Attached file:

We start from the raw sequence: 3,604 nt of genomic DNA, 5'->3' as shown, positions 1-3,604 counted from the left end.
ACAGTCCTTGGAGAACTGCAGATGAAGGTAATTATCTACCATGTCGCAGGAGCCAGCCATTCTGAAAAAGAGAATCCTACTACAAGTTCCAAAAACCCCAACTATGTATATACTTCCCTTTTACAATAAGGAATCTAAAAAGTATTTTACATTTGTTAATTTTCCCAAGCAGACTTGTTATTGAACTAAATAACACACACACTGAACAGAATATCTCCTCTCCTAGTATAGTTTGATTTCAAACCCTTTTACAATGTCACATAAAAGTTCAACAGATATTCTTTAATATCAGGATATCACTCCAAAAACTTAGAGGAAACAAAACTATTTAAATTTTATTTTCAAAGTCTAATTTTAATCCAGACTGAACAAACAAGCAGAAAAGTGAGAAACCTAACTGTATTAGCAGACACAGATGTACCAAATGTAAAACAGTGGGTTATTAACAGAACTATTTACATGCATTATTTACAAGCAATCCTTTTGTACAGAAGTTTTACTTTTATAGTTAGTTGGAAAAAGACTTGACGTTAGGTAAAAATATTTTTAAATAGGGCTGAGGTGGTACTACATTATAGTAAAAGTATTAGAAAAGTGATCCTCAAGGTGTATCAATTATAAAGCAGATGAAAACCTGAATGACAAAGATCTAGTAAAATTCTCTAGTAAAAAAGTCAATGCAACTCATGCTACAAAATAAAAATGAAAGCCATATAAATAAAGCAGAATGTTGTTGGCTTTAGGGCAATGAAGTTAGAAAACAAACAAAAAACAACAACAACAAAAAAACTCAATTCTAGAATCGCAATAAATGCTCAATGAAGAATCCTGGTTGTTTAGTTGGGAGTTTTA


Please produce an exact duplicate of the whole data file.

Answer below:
We start from the raw sequence: 3,604 nt of genomic DNA, 5'->3' as shown, positions 1-3,604 counted from the left end.
ACAGTCCTTGGAGAACTGCAGATGAAGGTAATTATCTACCATGTCGCAGGAGCCAGCCATTCTGAAAAAGAGAATCCTACTACAAGTTCCAAAAACCCCAACTATGTATATACTTCCCTTTTACAATAAGGAATCTAAAAAGTATTTTACATTTGTTAATTTTCCCAAGCAGACTTGTTATTGAACTAAATAACACACACACTGAACAGAATATCTCCTCTCCTAGTATAGTTTGATTTCAAACCCTTTTACAATGTCACATAAAAGTTCAACAGATATTCTTTAATATCAGGATATCACTCCAAAAACTTAGAGGAAACAAAACTATTTAAATTTTATTTTCAAAGTCTAATTTTAATCCAGACTGAACAAACAAGCAGAAAAGTGAGAAACCTAACTGTATTAGCAGACACAGATGTACCAAATGTAAAACAGTGGGTTATTAACAGAACTATTTACATGCATTATTTACAAGCAATCCTTTTGTACAGAAGTTTTACTTTTATAGTTAGTTGGAAAAAGACTTGACGTTAGGTAAAAATATTTTTAAATAGGGCTGAGGTGGTACTACATTATAGTAAAAGTATTAGAAAAGTGATCCTCAAGGTGTATCAATTATAAAGCAGATGAAAACCTGAATGACAAAGATCTAGTAAAATTCTCTAGTAAAAAAGTCAATGCAACTCATGCTACAAAATAAAAATGAAAGCCATATAAATAAAGCAGAATGTTGTTGGCTTTAGGGCAATGAAGTTAGAAAACAAACAAAAAACAACAACAACAAAAAAACTCAATTCTAGAATCGCAATAAATGCTCAATGAAGAATCCTGGTTGTTTAGTTGGGAGTTTTA